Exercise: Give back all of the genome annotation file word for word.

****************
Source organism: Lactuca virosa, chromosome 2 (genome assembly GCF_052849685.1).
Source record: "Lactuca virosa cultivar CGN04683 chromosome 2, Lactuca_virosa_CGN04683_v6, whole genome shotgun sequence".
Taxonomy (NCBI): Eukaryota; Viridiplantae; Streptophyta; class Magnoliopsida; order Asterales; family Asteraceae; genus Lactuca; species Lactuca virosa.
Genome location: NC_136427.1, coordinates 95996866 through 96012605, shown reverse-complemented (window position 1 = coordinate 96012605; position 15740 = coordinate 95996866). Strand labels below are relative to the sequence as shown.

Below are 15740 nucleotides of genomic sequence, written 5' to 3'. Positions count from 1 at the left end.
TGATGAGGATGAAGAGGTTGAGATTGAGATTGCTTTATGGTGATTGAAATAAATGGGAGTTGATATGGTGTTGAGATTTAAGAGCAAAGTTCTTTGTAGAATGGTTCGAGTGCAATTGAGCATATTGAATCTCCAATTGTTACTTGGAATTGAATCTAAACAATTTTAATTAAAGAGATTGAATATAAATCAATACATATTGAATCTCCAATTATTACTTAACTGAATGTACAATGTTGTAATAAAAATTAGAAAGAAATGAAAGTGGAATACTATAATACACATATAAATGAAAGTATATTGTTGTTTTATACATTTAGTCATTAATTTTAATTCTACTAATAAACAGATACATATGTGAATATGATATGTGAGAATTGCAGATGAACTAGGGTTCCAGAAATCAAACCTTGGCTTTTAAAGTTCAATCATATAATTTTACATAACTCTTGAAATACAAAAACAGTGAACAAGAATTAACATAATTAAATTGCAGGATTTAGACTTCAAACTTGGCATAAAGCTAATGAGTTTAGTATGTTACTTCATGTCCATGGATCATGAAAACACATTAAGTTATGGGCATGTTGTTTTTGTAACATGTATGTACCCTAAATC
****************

Source organism: Lactuca virosa, chromosome 2 (genome assembly GCF_052849685.1).
Source record: "Lactuca virosa cultivar CGN04683 chromosome 2, Lactuca_virosa_CGN04683_v6, whole genome shotgun sequence".
Taxonomy (NCBI): Eukaryota; Viridiplantae; Streptophyta; class Magnoliopsida; order Asterales; family Asteraceae; genus Lactuca; species Lactuca virosa.
Genome location: NC_136427.1, coordinates 95996866 through 96012605, shown reverse-complemented (window position 1 = coordinate 96012605; position 15740 = coordinate 95996866). Strand labels below are relative to the sequence as shown.

Below are 15740 nucleotides of genomic sequence, written 5' to 3'. Positions count from 1 at the left end.
TGATGAGGATGAAGAGGTTGAGATTGAGATTGCTTTATGGTGATTGAAATAAATGGGAGTTGATATGGTGTTGAGATTTAAGAGCAAAGTTCTTTGTAGAATGGTTCGAGTGCAATTGAGCATATTGAATCTCCAATTGTTACTTGGAATTGAATCTAAACAATTTTAATTAAAGAGATTGAATATAAATCAATACATATTGAATCTCCAATTATTACTTAACTGAATGTACAATGTTGTAATAAAAATTAGAAAGAAATGAAAGTGGAATACTATAATACACATATAAATGAAAGTATATTGTTGTTTTATACATTTAGTCATTAATTTTAATTCTACTAATAAACAGATACATATGTGAATATGATATGTGAGAATTGCAGATGAACTAGGGTTCCAGAAATCAAACCTTGGCTTTTAAAGTTCAATCATATAATTTTACATAACTCTTGAAATACAAAAACAGTGAACAAGAATTAACATAATTAAATTGCAGGATTTAGACTTCAAACTTGGCATAAAGCTAATGAGTTTAGTATGTTACTTCATGTCCATGGATCATGAAAACACATTAAGTTATGGGCATGTTGTTTTTGTAACATGTATGTACCCTAAATC